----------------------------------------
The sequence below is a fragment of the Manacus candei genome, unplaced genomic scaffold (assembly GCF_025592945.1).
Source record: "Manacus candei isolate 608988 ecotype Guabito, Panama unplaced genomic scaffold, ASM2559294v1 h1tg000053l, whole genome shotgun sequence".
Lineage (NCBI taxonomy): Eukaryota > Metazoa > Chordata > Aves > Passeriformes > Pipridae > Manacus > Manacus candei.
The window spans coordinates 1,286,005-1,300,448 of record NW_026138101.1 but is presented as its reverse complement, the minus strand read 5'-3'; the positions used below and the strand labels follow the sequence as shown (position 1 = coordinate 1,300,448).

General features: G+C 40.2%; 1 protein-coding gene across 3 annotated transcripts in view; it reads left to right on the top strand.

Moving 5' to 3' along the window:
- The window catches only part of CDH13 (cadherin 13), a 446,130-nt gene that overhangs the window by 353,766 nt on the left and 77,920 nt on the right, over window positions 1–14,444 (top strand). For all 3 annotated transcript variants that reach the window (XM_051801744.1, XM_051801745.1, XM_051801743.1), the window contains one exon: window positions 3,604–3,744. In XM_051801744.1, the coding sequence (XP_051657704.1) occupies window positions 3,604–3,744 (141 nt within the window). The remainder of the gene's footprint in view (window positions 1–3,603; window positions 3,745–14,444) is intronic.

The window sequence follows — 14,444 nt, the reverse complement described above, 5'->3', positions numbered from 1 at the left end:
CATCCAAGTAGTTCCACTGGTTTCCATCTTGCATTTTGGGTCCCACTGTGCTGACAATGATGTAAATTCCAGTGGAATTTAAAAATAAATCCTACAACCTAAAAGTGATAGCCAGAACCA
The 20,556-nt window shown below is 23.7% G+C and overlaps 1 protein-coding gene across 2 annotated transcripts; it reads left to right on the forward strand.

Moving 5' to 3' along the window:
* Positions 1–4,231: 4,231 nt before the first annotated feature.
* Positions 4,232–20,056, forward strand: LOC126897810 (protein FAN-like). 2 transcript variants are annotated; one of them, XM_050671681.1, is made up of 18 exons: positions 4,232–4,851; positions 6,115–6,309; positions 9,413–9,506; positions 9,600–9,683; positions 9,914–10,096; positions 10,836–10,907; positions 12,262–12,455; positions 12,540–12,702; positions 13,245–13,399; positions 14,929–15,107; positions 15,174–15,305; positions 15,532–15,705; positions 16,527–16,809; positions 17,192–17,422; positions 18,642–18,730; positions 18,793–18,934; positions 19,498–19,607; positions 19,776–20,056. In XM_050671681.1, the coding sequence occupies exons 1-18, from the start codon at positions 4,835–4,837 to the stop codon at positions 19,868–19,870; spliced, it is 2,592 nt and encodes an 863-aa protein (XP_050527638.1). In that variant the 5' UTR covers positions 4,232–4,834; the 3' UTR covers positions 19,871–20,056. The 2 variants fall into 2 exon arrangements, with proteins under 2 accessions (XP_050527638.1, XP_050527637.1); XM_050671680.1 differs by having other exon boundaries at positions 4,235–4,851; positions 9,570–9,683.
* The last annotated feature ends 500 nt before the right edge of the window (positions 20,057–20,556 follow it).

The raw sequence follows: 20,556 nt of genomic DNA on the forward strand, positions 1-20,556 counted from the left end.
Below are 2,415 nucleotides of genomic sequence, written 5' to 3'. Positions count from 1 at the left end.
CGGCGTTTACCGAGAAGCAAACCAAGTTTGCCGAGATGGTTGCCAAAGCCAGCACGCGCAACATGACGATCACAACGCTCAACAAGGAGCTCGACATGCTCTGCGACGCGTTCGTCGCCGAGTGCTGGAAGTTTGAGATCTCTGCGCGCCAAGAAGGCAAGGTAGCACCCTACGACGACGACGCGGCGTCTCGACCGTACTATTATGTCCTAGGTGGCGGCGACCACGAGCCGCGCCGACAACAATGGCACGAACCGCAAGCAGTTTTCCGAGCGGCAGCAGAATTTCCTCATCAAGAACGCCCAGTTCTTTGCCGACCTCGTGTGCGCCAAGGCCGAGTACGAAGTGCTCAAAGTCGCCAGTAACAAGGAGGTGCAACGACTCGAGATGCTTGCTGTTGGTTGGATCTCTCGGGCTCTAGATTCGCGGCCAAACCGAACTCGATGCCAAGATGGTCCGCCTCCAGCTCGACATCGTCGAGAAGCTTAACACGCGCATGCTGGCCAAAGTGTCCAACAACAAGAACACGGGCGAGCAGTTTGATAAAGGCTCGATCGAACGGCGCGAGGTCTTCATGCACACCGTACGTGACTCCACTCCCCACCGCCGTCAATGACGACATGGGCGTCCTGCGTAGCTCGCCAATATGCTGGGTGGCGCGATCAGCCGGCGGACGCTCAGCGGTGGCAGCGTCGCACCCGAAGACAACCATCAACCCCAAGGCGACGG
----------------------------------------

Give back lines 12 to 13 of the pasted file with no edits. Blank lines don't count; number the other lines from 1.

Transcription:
* Positions 1–4,231: 4,231 nt before the first annotated feature.
* Positions 4,232–20,056, forward strand: LOC126897810 (protein FAN-like). 2 transcript variants are annotated; one of them, XM_050671681.1, is made up of 18 exons: positions 4,232–4,851; positions 6,115–6,309; positions 9,413–9,506; positions 9,600–9,683; positions 9,914–10,096; positions 10,836–10,907; positions 12,262–12,455; positions 12,540–12,702; positions 13,245–13,399; positions 14,929–15,107; positions 15,174–15,305; positions 15,532–15,705; positions 16,527–16,809; positions 17,192–17,422; positions 18,642–18,730; positions 18,793–18,934; positions 19,498–19,607; positions 19,776–20,056. In XM_050671681.1, the coding sequence occupies exons 1-18, from the start codon at positions 4,835–4,837 to the stop codon at positions 19,868–19,870; spliced, it is 2,592 nt and encodes an 863-aa protein (XP_050527638.1). In that variant the 5' UTR covers positions 4,232–4,834; the 3' UTR covers positions 19,871–20,056. The 2 variants fall into 2 exon arrangements, with proteins under 2 accessions (XP_050527638.1, XP_050527637.1); XM_050671680.1 differs by having other exon boundaries at positions 4,235–4,851; positions 9,570–9,683.